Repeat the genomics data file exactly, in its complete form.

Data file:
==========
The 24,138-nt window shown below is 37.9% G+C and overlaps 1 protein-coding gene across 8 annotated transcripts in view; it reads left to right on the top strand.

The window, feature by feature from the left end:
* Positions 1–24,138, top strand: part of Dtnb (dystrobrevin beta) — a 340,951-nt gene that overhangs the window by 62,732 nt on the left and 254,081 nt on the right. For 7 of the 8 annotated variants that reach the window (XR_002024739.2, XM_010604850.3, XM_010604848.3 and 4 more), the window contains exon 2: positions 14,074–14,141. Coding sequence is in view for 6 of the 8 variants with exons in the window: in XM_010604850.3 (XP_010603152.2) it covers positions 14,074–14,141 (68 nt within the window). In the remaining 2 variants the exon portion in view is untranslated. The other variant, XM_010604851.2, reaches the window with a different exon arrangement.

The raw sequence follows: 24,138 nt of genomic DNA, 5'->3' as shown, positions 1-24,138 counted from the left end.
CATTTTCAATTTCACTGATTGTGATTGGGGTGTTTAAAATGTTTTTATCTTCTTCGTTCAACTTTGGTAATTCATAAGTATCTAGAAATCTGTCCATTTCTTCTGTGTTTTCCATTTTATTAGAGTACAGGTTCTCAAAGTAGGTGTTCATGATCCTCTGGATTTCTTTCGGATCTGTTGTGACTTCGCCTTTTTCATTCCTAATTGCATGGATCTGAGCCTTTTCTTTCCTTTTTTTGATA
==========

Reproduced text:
The 24,138-nt window shown below is 37.9% G+C and overlaps 1 protein-coding gene across 8 annotated transcripts in view; it reads left to right on the top strand.

The window, feature by feature from the left end:
* Positions 1–24,138, top strand: part of Dtnb (dystrobrevin beta) — a 340,951-nt gene that overhangs the window by 62,732 nt on the left and 254,081 nt on the right. For 7 of the 8 annotated variants that reach the window (XR_002024739.2, XM_010604850.3, XM_010604848.3 and 4 more), the window contains exon 2: positions 14,074–14,141. Coding sequence is in view for 6 of the 8 variants with exons in the window: in XM_010604850.3 (XP_010603152.2) it covers positions 14,074–14,141 (68 nt within the window). In the remaining 2 variants the exon portion in view is untranslated. The other variant, XM_010604851.2, reaches the window with a different exon arrangement.

The raw sequence follows: 24,138 nt of genomic DNA, 5'->3' as shown, positions 1-24,138 counted from the left end.
CATTTTCAATTTCACTGATTGTGATTGGGGTGTTTAAAATGTTTTTATCTTCTTCGTTCAACTTTGGTAATTCATAAGTATCTAGAAATCTGTCCATTTCTTCTGTGTTTTCCATTTTATTAGAGTACAGGTTCTCAAAGTAGGTGTTCATGATCCTCTGGATTTCTTTCGGATCTGTTGTGACTTCGCCTTTTTCATTCCTAATTGCATGGATCTGAGCCTTTTCTTTCCTTTTTTTGATA